Since the arrival of cryptocurrencies onto the global finance stage, PayPal’s (PYPL) general market perception seems to have changed quite radically.
This is perhaps best highlighted by the fact that the company’s stock fell to its lowest levels since early 2018 after the firm released second-quarter results a couple of months back.
To be a bit more specific, we can see that during April this year, PayPal’s executive brass forecast annual revenue growth of around 16%–17% for the company. However, within just 90 days of releasing their report, the firm changed its tune and brought down its annual growth target close to the 14% mark.
Additionally, it bears mentioning that a number of users of the premier payments platform have recently taken to the company’s community page to express their grievances regarding the firm’s use of incorrect exchange rates to facilitate their international (as well as cross-currency) transactions.
In this regard, a screenshot from PayPal’s community portal started to do the rounds across various social media websites last week. The image shows PayPal providing one of its users with an exchange rate of 0.87462 EUR per US dollar — when, at the same time, the official rate on Google stood at 0.91 EUR (per dollar).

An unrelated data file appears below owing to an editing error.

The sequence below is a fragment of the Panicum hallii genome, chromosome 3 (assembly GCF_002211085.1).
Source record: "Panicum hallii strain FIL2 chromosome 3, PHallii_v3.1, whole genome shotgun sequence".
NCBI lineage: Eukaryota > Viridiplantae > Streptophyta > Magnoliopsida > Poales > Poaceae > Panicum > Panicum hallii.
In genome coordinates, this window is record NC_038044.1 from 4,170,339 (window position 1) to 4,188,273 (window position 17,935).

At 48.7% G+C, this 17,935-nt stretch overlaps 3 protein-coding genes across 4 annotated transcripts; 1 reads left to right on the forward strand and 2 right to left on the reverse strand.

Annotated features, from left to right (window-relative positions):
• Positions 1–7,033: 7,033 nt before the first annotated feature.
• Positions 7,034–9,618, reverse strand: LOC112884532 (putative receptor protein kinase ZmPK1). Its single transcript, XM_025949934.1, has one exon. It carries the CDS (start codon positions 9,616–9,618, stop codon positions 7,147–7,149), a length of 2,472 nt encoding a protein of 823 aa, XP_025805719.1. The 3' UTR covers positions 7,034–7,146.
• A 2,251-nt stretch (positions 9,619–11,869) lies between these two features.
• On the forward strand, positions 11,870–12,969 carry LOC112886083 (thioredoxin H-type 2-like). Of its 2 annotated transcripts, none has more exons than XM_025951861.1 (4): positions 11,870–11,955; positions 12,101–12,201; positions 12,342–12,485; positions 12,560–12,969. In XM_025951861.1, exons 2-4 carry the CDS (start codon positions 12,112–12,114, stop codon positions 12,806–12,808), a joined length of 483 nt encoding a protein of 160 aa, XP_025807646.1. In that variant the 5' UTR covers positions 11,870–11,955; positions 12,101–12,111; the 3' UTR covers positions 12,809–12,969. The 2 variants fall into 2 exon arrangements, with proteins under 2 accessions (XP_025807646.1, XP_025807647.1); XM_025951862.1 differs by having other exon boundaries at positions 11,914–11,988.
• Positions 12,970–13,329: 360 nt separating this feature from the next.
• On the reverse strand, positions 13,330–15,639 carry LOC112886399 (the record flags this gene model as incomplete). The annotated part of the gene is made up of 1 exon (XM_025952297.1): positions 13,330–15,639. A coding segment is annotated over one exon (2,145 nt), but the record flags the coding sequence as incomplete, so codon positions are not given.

The payments market has been flooded with a number of companies (i.e., Apple Pay, Stripe, Shopify and Payoneer) that are providing customers with fee rates that are at par, if not better, than what PayPal is offering right now.
For example, Square, a California-based firm headed by Jack Dorsey, offers its users free access to its platform, whereas PayPal Pro charges its users a flat $30 monthly fee. Secondly, the Square Cash platform comes pre-built with certain features that seem to be missing from PayPal — for example, Square provides its clients with free use of its virtual terminal and recurring invoice features.
On paper, this debate seems to favor crypto quite heavily, primarily because this novel asset class minimizes many of the processing charges/fees that are inherent with centralized financial platforms such as Paypal, Amazon Pay, WePay, etc.
However, owing to the volatility of this burgeoning sector, a lot of people are still a little hesitant to use cryptocurrencies like bitcoin or Ethereum for their everyday payments and monetary transactions. Additionally, a lot of people tend to view bitcoin as a long term Store of Value (SOV) rather than an everyday transaction medium — as a result of which, they avoid using the flagship crypto-coin for remittance purposes.
Last but not least, it is worth pointing out that for the second time since its inception, Bitcoin’s annual transaction volume surpassed that of PayPal’s. To be a bit more specific, in 2018, users all over the world facilitated monetary transactions worth $3.4 trillion using BTC — a number that completely overshadows PayPal’s associated figure of $57 billion. However, Visa still leads the roost with an annual transaction volume of $11.2 trillion, while Mastercard trails in second place with $5.9 trillion.